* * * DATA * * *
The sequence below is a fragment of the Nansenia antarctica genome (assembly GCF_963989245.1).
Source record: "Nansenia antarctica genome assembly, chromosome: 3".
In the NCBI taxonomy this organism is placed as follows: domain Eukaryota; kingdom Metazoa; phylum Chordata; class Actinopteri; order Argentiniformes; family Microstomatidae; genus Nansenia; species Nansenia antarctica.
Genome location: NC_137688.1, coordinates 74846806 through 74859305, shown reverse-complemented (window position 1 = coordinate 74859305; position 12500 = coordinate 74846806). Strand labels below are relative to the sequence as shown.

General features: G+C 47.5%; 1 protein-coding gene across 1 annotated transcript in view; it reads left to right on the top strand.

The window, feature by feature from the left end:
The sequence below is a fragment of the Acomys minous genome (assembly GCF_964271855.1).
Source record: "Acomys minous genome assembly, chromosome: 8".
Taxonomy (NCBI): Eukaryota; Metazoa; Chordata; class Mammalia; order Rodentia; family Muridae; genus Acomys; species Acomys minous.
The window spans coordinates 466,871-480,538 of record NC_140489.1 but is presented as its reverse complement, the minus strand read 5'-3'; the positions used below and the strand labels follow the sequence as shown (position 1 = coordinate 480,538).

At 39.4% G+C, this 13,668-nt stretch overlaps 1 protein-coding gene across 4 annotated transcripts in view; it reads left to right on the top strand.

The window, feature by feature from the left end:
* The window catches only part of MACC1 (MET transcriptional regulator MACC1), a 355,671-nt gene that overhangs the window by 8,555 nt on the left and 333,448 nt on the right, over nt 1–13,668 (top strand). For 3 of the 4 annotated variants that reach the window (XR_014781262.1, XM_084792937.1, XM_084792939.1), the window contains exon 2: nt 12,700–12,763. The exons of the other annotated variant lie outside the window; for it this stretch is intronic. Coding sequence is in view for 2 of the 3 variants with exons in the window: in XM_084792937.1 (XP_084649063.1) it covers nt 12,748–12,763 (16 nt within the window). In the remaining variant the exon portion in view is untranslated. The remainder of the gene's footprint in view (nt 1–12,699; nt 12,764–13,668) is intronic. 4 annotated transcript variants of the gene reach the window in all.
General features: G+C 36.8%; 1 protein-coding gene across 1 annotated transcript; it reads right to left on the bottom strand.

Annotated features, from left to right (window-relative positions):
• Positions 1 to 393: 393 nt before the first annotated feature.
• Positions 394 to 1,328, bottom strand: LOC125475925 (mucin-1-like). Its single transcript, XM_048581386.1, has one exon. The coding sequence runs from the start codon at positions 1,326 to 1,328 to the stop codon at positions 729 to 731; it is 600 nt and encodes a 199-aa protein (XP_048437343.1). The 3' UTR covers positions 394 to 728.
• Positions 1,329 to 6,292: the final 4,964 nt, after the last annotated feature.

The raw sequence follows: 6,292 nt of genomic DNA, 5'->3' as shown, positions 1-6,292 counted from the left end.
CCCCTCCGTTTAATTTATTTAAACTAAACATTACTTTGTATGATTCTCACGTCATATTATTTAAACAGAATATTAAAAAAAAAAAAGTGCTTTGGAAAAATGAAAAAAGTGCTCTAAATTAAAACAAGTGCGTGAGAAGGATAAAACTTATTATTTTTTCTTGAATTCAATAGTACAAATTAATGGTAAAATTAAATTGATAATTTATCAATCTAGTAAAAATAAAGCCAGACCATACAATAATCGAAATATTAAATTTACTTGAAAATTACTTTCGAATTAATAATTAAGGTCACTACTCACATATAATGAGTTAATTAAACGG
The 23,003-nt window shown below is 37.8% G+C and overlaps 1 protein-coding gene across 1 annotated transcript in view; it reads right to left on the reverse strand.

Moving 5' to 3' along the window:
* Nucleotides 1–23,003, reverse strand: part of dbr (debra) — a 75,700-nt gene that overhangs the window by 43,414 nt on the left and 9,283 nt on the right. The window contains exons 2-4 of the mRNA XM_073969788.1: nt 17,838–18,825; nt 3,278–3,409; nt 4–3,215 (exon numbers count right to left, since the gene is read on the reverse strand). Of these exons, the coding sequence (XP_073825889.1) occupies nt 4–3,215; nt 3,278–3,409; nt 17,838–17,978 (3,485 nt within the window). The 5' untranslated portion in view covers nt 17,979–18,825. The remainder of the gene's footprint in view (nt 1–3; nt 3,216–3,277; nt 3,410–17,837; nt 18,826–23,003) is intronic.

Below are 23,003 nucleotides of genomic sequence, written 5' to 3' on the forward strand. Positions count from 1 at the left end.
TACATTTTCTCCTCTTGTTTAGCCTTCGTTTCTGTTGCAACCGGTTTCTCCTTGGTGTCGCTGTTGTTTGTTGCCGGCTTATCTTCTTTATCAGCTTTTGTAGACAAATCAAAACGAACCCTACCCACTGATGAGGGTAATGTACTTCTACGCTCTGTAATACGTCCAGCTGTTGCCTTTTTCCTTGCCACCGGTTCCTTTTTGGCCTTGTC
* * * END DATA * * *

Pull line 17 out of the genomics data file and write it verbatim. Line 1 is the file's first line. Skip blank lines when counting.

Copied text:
• Positions 394 to 1,328, bottom strand: LOC125475925 (mucin-1-like). Its single transcript, XM_048581386.1, has one exon. The coding sequence runs from the start codon at positions 1,326 to 1,328 to the stop codon at positions 729 to 731; it is 600 nt and encodes a 199-aa protein (XP_048437343.1). The 3' UTR covers positions 394 to 728.